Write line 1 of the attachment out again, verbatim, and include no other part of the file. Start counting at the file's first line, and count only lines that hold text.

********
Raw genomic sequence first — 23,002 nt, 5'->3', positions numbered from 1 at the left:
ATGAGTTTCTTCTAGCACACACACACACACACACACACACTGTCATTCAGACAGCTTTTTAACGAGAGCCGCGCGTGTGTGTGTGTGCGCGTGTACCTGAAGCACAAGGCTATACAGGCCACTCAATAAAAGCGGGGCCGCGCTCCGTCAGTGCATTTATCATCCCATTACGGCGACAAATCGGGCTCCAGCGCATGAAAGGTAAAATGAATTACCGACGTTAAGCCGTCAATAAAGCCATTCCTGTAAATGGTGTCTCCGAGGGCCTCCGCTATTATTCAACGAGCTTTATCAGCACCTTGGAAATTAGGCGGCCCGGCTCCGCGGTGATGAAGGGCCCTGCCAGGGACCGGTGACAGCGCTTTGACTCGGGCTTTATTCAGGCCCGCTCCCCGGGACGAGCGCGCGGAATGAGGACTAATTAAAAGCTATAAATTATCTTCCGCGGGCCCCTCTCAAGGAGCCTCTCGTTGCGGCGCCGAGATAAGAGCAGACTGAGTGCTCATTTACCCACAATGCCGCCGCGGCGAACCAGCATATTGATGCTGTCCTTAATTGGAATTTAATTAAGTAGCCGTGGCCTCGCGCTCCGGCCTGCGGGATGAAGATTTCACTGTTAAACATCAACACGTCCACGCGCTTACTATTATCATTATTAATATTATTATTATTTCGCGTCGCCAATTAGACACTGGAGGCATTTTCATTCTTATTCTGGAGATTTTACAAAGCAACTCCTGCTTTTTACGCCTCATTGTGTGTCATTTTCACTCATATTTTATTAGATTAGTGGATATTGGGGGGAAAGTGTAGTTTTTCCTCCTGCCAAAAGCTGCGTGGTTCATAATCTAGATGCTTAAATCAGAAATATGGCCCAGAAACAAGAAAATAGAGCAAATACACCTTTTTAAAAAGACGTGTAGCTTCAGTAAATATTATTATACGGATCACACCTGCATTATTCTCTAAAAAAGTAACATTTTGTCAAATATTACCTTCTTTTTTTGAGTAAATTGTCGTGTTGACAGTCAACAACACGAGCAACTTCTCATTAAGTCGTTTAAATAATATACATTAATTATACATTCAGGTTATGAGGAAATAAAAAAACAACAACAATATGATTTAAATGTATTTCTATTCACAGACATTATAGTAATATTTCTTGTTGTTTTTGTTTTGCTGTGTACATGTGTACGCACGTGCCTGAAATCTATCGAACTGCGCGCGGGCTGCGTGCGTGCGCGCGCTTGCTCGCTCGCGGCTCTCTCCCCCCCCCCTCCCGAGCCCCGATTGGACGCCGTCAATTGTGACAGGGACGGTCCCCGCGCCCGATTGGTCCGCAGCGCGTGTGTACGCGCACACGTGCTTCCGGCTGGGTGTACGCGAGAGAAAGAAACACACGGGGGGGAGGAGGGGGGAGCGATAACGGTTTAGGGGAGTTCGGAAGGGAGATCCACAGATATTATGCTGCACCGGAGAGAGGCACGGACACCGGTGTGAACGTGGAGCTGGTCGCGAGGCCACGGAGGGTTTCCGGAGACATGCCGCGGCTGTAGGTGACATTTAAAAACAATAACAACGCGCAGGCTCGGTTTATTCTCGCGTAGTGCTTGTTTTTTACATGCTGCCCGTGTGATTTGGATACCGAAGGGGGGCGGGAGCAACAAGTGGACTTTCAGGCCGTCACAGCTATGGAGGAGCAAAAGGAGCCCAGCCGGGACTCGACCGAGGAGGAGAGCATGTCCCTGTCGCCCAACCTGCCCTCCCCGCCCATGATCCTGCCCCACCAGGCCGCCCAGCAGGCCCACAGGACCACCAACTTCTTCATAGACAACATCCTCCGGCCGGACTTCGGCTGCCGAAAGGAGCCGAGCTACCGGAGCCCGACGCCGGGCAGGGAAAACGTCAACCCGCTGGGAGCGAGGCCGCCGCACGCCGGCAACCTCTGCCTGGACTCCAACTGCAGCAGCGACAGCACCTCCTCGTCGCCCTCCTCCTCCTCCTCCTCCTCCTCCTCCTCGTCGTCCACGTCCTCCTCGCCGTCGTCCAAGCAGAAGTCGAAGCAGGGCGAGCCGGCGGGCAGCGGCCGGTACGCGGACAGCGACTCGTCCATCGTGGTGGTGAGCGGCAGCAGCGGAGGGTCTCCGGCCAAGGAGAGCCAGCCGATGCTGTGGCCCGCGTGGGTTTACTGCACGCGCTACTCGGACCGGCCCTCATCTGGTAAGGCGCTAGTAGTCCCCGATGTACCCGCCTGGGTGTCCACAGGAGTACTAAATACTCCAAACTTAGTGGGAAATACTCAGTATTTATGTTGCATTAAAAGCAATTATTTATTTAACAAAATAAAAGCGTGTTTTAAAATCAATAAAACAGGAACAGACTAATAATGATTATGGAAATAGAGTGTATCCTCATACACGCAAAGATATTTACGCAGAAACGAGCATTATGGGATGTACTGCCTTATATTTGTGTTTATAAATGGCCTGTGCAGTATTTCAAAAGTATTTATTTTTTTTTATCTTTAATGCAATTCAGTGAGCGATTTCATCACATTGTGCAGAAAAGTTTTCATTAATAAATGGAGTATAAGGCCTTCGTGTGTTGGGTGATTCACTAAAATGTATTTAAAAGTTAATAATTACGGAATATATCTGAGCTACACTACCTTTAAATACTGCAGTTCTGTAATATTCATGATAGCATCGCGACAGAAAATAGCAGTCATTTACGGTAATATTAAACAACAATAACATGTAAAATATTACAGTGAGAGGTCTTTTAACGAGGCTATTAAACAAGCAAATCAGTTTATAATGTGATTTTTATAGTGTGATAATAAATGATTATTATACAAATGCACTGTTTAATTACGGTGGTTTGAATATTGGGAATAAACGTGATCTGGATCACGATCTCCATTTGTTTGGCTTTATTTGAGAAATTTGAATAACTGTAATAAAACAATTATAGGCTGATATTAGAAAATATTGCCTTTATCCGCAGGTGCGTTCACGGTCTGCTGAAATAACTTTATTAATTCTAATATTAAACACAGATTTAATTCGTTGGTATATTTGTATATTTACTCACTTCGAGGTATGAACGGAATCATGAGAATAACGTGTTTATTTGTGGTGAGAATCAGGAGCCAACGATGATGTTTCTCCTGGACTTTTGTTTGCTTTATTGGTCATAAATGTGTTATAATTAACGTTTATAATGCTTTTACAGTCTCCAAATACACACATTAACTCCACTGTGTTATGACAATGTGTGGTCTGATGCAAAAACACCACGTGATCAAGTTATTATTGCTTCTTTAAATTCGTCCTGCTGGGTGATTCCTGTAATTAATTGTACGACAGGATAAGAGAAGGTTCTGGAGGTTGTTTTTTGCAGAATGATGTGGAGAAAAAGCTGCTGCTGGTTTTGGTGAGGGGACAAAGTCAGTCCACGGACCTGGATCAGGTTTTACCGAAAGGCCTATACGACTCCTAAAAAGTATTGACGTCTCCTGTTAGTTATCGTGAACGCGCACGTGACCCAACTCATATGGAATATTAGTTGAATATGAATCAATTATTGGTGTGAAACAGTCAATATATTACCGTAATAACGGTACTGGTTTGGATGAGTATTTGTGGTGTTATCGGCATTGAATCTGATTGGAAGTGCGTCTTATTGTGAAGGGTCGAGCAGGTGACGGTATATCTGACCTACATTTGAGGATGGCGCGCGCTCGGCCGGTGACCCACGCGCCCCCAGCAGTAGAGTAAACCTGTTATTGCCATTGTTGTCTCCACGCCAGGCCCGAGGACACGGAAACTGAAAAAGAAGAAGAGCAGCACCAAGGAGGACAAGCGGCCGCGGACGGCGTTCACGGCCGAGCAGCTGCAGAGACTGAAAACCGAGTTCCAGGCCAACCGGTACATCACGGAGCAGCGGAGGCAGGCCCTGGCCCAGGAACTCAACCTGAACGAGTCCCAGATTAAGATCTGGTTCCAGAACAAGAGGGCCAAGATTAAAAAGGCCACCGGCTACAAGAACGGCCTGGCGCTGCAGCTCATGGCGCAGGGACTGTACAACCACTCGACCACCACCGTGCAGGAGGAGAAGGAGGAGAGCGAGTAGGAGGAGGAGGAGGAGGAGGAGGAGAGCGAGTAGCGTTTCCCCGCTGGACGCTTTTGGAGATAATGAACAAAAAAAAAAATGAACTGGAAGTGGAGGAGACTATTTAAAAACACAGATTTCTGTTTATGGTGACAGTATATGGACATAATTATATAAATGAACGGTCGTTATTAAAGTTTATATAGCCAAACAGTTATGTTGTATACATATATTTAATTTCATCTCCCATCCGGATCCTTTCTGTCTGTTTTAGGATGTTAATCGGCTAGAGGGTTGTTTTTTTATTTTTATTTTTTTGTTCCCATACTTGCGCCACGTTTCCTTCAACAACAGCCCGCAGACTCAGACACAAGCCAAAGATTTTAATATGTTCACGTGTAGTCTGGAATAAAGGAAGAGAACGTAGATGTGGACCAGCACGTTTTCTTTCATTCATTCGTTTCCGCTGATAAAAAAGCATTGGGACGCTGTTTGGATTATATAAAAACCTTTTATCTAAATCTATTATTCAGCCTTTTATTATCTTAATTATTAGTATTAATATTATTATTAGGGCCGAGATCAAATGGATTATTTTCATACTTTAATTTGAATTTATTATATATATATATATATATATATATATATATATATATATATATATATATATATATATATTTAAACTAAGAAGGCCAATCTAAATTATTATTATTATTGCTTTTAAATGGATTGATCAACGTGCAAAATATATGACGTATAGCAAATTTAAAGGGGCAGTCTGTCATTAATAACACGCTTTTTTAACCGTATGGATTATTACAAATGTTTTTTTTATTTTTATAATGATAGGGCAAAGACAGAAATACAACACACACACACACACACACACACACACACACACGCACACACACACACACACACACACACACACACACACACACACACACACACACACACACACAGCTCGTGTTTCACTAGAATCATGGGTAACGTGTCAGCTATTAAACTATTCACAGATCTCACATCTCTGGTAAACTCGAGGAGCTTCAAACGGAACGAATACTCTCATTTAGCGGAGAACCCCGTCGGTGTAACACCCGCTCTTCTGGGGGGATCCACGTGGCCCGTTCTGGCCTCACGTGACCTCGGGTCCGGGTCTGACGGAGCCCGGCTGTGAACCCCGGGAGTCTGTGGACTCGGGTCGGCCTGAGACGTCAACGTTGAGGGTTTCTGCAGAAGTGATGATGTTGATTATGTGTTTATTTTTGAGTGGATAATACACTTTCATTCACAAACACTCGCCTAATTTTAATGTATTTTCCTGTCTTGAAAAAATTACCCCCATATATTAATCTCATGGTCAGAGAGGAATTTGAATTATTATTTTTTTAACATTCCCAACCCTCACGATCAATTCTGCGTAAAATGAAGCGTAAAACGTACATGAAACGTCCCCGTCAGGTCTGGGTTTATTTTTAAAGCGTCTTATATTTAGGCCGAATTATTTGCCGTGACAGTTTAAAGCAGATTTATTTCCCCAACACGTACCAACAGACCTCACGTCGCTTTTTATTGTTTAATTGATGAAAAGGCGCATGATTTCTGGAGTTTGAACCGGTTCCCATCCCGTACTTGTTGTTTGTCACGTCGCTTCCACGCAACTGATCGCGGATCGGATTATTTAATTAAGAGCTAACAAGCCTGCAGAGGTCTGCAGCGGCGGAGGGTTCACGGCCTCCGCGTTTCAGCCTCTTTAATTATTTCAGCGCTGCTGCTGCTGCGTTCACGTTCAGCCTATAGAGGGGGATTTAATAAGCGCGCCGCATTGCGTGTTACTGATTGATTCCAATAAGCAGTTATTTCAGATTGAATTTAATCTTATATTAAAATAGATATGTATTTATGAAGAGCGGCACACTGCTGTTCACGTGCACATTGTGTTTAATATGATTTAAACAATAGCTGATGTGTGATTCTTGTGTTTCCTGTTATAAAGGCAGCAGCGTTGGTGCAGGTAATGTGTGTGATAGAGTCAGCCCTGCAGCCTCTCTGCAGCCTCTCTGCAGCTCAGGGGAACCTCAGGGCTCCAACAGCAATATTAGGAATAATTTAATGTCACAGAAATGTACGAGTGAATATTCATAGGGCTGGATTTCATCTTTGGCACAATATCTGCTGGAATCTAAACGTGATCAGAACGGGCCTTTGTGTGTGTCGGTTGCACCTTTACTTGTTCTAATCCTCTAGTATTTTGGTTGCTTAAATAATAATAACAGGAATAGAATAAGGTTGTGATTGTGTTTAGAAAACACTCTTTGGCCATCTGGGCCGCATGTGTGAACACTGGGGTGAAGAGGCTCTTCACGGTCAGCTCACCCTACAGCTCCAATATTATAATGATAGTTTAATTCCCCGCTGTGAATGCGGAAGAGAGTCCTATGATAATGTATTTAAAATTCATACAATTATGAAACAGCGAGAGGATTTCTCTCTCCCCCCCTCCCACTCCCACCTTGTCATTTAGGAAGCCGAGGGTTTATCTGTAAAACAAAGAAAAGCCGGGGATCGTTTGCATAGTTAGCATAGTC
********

Raw genomic sequence first — 23,002 nt, 5'->3', positions numbered from 1 at the left: